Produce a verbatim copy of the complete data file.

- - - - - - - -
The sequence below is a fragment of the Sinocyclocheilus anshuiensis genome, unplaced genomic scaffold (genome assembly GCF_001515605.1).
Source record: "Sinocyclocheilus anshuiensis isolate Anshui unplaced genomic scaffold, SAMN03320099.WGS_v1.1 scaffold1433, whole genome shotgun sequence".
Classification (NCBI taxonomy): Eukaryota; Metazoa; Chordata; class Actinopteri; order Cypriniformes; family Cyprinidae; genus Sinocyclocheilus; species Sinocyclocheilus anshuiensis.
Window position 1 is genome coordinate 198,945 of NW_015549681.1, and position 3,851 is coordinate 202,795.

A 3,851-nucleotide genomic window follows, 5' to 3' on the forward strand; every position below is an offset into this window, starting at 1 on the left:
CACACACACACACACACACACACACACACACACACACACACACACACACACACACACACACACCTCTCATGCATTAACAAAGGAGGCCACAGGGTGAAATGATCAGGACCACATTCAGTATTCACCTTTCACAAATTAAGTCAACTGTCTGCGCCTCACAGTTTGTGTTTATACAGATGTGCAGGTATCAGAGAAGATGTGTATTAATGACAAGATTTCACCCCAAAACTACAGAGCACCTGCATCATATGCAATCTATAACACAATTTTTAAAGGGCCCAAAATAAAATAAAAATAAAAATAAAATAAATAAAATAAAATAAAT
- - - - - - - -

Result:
The sequence below is a fragment of the Sinocyclocheilus anshuiensis genome, unplaced genomic scaffold (genome assembly GCF_001515605.1).
Source record: "Sinocyclocheilus anshuiensis isolate Anshui unplaced genomic scaffold, SAMN03320099.WGS_v1.1 scaffold1433, whole genome shotgun sequence".
Classification (NCBI taxonomy): Eukaryota; Metazoa; Chordata; class Actinopteri; order Cypriniformes; family Cyprinidae; genus Sinocyclocheilus; species Sinocyclocheilus anshuiensis.
Window position 1 is genome coordinate 198,945 of NW_015549681.1, and position 3,851 is coordinate 202,795.

A 3,851-nucleotide genomic window follows, 5' to 3' on the forward strand; every position below is an offset into this window, starting at 1 on the left:
CACACACACACACACACACACACACACACACACACACACACACACACACACACACACACACACCTCTCATGCATTAACAAAGGAGGCCACAGGGTGAAATGATCAGGACCACATTCAGTATTCACCTTTCACAAATTAAGTCAACTGTCTGCGCCTCACAGTTTGTGTTTATACAGATGTGCAGGTATCAGAGAAGATGTGTATTAATGACAAGATTTCACCCCAAAACTACAGAGCACCTGCATCATATGCAATCTATAACACAATTTTTAAAGGGCCCAAAATAAAATAAAAATAAAAATAAAATAAATAAAATAAAATAAAT